Why people with diabetes are more likely to suffer dreaded ‘trigger finger’

Why people with diabetes are more likely to suffer dreaded ‘trigger finger’


A condition that keeps people from straightening out their fingers has been connected to diabetes.

“Trigger finger,” as it’s called, is when one or more fingers — often a thumb or ring finger — get bent into the palm in a position that is difficult to straighten. The painful circumstance often requires cortisone shots and even surgery in severe cases, according to Neuroscience News.

Researchers from Lund University in Sweden have linked this phenomenon of thickening tendons to patients who suffer from both types of diabetes.

“At the hand surgery clinic, we have noted for a long time that people with diabetes, both type 1 and type 2, are more often affected by trigger finger,” said Mattias Rydberg, study author and doctoral student at Lund.

Scientists are looking into connections with trigger finger and diabetes.
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“Over 20% of those who require surgery for this condition are patients who have, or will develop, diabetes.”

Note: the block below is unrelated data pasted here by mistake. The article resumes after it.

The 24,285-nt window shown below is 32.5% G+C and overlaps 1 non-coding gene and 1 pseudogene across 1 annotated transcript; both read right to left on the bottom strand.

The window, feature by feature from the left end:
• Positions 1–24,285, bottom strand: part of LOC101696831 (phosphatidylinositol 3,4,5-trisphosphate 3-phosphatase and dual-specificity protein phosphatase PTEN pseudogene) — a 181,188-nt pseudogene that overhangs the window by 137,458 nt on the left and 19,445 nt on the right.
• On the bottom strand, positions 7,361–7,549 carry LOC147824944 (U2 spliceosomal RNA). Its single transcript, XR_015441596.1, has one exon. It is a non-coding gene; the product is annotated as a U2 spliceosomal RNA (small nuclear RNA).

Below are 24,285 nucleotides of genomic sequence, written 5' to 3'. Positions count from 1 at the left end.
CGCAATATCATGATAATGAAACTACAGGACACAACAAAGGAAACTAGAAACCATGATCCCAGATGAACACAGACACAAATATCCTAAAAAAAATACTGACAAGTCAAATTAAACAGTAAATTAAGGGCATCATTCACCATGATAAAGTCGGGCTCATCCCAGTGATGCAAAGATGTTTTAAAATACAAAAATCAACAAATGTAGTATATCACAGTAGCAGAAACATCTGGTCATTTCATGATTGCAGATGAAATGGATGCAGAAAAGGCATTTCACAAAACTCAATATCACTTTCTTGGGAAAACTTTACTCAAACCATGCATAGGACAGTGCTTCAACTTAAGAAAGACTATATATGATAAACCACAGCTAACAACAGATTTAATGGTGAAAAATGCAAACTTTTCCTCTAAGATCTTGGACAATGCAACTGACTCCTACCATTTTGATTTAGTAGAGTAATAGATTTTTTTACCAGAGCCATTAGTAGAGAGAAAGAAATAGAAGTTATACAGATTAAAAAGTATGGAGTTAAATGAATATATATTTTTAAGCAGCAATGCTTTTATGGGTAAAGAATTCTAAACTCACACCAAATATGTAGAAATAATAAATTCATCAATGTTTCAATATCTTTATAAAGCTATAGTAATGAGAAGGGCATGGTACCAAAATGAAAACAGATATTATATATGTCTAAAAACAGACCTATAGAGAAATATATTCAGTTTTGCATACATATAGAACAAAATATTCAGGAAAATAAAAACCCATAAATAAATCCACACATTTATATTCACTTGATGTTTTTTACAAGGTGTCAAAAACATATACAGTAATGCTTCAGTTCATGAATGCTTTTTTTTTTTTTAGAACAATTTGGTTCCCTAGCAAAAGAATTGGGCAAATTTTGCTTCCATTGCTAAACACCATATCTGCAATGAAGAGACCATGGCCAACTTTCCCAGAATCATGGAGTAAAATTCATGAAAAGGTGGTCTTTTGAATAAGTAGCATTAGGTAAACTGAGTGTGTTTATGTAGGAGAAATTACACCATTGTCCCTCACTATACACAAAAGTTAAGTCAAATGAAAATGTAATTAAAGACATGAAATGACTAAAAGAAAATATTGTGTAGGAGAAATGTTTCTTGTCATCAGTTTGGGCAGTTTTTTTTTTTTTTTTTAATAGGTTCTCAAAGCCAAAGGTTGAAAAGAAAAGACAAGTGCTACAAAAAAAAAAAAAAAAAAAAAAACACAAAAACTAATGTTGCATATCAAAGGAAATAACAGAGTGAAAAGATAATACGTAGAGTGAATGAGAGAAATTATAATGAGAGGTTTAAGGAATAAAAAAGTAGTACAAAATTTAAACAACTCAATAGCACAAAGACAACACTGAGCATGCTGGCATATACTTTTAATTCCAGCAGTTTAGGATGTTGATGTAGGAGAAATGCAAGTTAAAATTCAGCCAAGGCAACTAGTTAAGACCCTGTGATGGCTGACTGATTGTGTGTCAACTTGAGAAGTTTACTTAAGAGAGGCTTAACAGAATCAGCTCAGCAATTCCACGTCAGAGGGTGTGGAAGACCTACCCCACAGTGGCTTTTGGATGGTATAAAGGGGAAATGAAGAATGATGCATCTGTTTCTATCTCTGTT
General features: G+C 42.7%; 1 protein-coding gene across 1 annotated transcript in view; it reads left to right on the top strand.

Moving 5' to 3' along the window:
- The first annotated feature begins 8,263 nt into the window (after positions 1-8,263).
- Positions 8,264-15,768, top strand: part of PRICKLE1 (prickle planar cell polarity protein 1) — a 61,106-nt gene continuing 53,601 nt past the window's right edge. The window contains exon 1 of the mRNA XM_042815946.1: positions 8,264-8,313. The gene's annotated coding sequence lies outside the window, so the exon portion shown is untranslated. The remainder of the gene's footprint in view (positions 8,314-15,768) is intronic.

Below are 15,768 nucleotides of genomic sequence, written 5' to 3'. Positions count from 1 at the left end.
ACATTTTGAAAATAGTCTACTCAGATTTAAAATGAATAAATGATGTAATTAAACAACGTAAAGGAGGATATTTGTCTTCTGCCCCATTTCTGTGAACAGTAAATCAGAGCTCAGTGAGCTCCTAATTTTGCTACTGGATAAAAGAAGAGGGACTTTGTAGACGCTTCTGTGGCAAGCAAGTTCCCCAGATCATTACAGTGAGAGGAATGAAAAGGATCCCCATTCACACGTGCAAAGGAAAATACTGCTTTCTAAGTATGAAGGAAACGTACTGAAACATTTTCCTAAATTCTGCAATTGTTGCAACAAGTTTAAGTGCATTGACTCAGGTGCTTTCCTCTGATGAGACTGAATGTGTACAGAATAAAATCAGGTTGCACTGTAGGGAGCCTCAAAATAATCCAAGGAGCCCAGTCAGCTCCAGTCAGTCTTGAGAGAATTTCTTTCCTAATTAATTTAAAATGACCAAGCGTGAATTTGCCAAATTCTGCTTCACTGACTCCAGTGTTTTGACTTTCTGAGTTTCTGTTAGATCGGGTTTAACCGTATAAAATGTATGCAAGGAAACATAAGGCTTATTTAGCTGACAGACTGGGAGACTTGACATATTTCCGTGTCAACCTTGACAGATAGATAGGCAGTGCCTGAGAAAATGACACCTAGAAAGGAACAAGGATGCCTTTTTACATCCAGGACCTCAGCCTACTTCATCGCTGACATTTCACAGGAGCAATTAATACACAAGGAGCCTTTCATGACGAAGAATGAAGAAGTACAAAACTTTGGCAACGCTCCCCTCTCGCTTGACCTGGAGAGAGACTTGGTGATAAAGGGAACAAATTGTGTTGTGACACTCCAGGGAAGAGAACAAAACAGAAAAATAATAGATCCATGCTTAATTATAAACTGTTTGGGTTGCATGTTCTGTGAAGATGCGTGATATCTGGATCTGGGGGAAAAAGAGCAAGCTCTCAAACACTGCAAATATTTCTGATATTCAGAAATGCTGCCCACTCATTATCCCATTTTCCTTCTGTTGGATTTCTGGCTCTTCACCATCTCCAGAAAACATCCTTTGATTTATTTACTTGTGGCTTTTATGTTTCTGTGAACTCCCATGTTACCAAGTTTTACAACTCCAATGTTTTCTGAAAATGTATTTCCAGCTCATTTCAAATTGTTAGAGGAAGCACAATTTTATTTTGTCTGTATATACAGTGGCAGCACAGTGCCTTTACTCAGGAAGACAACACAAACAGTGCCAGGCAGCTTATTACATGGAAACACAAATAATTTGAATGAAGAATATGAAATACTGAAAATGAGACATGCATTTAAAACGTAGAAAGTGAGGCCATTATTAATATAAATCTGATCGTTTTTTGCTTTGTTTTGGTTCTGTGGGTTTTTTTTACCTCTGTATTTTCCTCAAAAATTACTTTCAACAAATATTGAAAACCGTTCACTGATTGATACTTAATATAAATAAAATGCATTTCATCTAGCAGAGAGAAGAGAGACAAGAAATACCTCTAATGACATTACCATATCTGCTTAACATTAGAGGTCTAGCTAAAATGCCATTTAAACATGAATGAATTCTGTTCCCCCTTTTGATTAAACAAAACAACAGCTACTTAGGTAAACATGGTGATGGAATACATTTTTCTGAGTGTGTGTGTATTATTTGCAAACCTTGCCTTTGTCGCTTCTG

The Scandinavian research also highlights a “pattern of blood sugar being a crucial factor for an increased risk of being affected by trigger finger,” according to the school. It was also noted that people with unregulated blood sugar have been more prone to “nerve entrapments” in their hands.

“In addition to nerve compressions and trigger finger, there may also be a link with thickening of the connective tissue in the palm (Dupuytren’s contracture), impairment of joint movement and the risk of arthritis at the base of the thumb,” Lund professor Lars B. Dahlin added. 

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“The mechanisms behind these complications probably differ in the case of diabetes.”

Diabetes patients might be more prone to trigger finger.
Diabetes patients might be more prone to trigger finger.
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Next for the team is to chart how efficient operating on diabetes patients with trigger finger will be.

“From our experience at the clinic, surgery goes well and there are few complications, but it takes a little longer for patients with type 1 and type 2 diabetes to regain full movement and function,” Rydberg said.

“Another interesting idea is to see if trigger finger could be a warning signal for type 2 diabetes.”



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